Prosecutors want to know why billionaire drug lord El Chapo needs a public defender
Sinaloa cartel boss Joaquin “El Chapo” Guzman is widely regarded as one of the world’s richest drug lords, but he’s currently enjoying a privilege generally reserved for America’s poorest criminal defendants.
Since the Mexican kingpin was extradited to New York on Jan. 19, he’s been represented by two court-appointed public defenders. El Chapo is due back in federal court in Brooklyn on Friday, and federal officials are questioning whether he’s really too poor to afford his own attorney.
On Jan. 27, U.S. Attorney Robert Capers and Arthur Wyatt, the chief of the Narcotic and Dangerous Drug Section in Department of Justice’s Criminal Division, sent a letter to Judge Brian M. Cogan asking the court to look into El Chapo’s financial situation.
“The court should make a strenuous inquiry into whether the defendant is financially unable to afford counsel,” the letter said. “Such an inquiry is necessary to ensure that American taxpayers are not needlessly paying for the representation of Guzman, the billionaire leader of the Sinaloa Cartel, the world’s largest and most prolific drug trafficking organization.”
The letter notes that Forbes magazine once included El Chapo on its list of the world’s richest men, estimating his net worth at more than $1 billion. It also claims the cartel leader was responsible for shipping at least 250 tons of cocaine into the U.S. worth at least $14 billion — money the U.S. wants him to repay through asset forfeiture.
The federal officials also refer to “numerous well-published accounts of Guzman’s wealth,” including stories about his daring escape from a maximum-security Mexican prison through an elaborate tunnel in January 2015.
“As part of its investigation into Guzman’s escape, the Mexican authorities stated that Guzman expended a significant amount of money for the escape,” the letter said. “Press accounts estimate the cost of the escape as over a million dollars.”
In court documents filed Monday, Guzman’s attorneys, Michael K. Schneider and Michelle Gelernt, of the Federal Defenders of New York, explained the unusual situation that led them to represent the drug lord. El Chapo’s extradition was so sudden, Schneider and Gelernt wrote, that one of his lawyers in Mexico was actually at the prison where he was being held “and was not informed of his client’s circumstances” before he was “airlifted” to New York.
Guzman was scheduled to make his first court appearance on Jan. 20, the day after his extradition, and he needed U.S. attorneys on extremely short notice. The court-appointed defenders met with him that morning, and represented him later in the afternoon when he pleaded not guilty to a 17-count indictment that includes an array of drug, conspiracy, and money-laundering charges.
It’s unclear whether El Chapo actually wants to keep his public defenders going forward. In their letter to the judge, the federal officials said the government “is aware that Guzman is making inquiries of private counsel,” and they anticipate he will eventually hire a private attorney. He also has yet to file a financial affidavit, a document that requires him to prove he’s too poor to afford his own lawyer.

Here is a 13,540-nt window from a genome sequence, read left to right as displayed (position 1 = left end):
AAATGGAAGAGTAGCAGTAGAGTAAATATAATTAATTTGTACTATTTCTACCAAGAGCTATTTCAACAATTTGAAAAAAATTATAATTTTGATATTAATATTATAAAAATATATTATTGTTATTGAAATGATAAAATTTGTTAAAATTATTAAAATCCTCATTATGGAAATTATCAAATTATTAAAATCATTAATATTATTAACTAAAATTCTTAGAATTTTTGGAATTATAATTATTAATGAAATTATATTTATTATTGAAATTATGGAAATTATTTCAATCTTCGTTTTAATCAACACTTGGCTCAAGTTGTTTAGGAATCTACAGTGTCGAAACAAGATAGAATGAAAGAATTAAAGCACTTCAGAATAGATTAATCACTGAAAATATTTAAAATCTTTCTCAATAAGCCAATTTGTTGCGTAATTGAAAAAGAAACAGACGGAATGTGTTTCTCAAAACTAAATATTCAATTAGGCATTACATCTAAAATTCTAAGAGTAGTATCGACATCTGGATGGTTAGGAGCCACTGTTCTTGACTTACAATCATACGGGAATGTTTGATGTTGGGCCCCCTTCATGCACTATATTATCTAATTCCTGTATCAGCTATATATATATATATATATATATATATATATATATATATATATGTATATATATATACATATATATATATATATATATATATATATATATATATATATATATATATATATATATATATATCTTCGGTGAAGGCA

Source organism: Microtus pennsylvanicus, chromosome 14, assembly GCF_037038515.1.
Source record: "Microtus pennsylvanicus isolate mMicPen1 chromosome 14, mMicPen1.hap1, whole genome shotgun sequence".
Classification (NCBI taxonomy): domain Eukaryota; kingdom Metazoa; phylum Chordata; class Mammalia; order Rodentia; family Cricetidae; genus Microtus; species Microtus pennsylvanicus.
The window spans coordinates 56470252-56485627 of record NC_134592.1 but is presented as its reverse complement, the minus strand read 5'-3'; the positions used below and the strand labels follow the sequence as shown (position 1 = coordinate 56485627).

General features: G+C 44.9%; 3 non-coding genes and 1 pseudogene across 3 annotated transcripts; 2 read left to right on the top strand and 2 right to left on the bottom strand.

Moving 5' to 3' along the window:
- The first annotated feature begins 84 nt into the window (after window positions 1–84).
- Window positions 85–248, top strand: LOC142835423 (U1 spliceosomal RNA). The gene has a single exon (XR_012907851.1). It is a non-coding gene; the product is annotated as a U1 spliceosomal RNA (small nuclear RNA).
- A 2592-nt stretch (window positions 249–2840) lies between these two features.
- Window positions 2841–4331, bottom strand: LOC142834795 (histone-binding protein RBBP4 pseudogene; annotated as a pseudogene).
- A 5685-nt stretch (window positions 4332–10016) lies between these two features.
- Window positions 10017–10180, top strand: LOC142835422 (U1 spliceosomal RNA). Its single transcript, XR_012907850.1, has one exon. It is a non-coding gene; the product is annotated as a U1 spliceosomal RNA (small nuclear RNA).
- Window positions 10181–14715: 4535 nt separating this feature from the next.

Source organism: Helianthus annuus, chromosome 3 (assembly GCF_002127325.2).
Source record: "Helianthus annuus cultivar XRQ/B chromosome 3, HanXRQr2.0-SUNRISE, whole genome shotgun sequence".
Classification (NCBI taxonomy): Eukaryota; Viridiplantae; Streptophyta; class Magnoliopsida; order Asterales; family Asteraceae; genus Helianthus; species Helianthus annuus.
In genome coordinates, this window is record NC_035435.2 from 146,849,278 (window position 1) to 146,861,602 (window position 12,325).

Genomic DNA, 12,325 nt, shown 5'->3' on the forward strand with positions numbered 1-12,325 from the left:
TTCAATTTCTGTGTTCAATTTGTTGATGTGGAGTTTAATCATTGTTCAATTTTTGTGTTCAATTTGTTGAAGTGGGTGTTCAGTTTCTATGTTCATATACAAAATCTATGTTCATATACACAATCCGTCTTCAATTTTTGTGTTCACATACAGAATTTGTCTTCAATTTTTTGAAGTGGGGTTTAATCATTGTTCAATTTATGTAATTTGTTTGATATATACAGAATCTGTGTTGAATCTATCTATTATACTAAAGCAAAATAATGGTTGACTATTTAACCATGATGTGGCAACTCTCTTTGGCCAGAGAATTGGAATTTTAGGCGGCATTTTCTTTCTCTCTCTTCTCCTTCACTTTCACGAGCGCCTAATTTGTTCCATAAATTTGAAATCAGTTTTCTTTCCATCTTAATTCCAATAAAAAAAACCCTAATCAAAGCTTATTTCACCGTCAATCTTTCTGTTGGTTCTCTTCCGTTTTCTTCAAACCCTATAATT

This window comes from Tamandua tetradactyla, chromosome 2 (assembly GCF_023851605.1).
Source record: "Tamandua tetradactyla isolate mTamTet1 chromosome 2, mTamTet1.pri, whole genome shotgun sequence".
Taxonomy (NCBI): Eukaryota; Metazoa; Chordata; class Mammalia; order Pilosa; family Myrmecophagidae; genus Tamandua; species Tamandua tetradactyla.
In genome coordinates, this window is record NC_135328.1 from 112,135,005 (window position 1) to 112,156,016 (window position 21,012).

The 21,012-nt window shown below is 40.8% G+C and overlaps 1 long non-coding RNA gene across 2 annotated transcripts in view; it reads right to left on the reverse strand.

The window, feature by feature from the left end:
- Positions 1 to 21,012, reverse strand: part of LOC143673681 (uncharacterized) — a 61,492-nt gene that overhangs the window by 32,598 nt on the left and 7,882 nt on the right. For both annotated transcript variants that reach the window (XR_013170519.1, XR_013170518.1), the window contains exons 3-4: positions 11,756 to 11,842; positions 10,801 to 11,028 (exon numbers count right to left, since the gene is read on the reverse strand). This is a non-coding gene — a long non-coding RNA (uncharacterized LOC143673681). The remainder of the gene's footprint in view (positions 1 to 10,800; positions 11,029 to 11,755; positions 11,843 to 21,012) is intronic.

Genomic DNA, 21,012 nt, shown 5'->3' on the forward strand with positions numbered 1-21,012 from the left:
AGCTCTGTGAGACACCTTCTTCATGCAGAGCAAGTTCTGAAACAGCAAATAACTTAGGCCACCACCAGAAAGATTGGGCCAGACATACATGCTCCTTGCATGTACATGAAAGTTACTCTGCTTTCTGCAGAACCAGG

If the drug lord decides to keep the court-appointed lawyers, it could lead to some awkward moments in the courtroom if his case goes to trial. The federal officials noted that the federal defenders have “represented two potential cooperating witnesses,” who could testify against him, as well as “three co-conspirators” from the Sinaloa cartel.
John Marzulli, a spokesperson for the U.S. Attorney’s Office in the Eastern District of New York, declined to name the co-conspirators and cooperating witnesses. He also declined to provide further comment on El Chapo’s lawyer situation.
Meanwhile, El Chapo’s free attorneys are fighting to ensure he gets a fair shake in court. Federal prosecutors have asked Judge Cogan to let the drug lord make scheduled court appearance on Friday by “video transmission” rather than in person. Guzman’s lawyers have objected to the request, arguing that his “presence in court is necessary to ensure his faith in the fundamental fairness of the American judicial process.”
The lawyers note that El Chapo is currently being held in solitary confinement at the Metropolitan Correctional Center, a highly secure jail in downtown Manhattan, where he ”is locked in a cell 23 hours a day and only allowed to leave to meet with his attorneys and for one hour of solitary exercise.”
The attorneys said there has not been “a single complaint” that suggests their high-profile client has been “uncooperative or disruptive in any way.” They claim that “his absence from the courtroom would necessarily lead to the public impression that Mr. Guzman is too dangerous to be brought to the courtroom.”